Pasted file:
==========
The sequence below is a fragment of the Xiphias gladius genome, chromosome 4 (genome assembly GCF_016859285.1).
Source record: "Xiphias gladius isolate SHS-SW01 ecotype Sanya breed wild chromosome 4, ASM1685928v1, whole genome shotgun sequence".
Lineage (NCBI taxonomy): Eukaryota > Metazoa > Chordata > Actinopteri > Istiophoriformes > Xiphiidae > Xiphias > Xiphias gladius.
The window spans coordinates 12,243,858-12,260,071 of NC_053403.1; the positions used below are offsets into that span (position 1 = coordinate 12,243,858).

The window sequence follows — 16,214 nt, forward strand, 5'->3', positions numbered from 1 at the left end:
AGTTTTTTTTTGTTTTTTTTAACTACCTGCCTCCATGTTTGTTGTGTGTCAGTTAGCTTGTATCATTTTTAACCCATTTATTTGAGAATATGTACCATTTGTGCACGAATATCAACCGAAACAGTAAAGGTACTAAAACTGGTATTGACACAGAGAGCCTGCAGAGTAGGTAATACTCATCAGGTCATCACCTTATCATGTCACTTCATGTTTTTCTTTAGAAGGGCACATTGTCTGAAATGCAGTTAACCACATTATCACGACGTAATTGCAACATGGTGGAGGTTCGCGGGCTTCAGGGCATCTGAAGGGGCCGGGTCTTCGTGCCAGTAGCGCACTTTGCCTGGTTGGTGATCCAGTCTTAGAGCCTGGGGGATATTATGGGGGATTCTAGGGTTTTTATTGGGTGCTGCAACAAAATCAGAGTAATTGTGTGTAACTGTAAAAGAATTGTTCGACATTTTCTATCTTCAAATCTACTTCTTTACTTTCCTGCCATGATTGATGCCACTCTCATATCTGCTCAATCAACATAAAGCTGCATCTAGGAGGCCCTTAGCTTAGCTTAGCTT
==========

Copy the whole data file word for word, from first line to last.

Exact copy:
The sequence below is a fragment of the Xiphias gladius genome, chromosome 4 (genome assembly GCF_016859285.1).
Source record: "Xiphias gladius isolate SHS-SW01 ecotype Sanya breed wild chromosome 4, ASM1685928v1, whole genome shotgun sequence".
Lineage (NCBI taxonomy): Eukaryota > Metazoa > Chordata > Actinopteri > Istiophoriformes > Xiphiidae > Xiphias > Xiphias gladius.
The window spans coordinates 12,243,858-12,260,071 of NC_053403.1; the positions used below are offsets into that span (position 1 = coordinate 12,243,858).

The window sequence follows — 16,214 nt, forward strand, 5'->3', positions numbered from 1 at the left end:
AGTTTTTTTTTGTTTTTTTTAACTACCTGCCTCCATGTTTGTTGTGTGTCAGTTAGCTTGTATCATTTTTAACCCATTTATTTGAGAATATGTACCATTTGTGCACGAATATCAACCGAAACAGTAAAGGTACTAAAACTGGTATTGACACAGAGAGCCTGCAGAGTAGGTAATACTCATCAGGTCATCACCTTATCATGTCACTTCATGTTTTTCTTTAGAAGGGCACATTGTCTGAAATGCAGTTAACCACATTATCACGACGTAATTGCAACATGGTGGAGGTTCGCGGGCTTCAGGGCATCTGAAGGGGCCGGGTCTTCGTGCCAGTAGCGCACTTTGCCTGGTTGGTGATCCAGTCTTAGAGCCTGGGGGATATTATGGGGGATTCTAGGGTTTTTATTGGGTGCTGCAACAAAATCAGAGTAATTGTGTGTAACTGTAAAAGAATTGTTCGACATTTTCTATCTTCAAATCTACTTCTTTACTTTCCTGCCATGATTGATGCCACTCTCATATCTGCTCAATCAACATAAAGCTGCATCTAGGAGGCCCTTAGCTTAGCTTAGCTT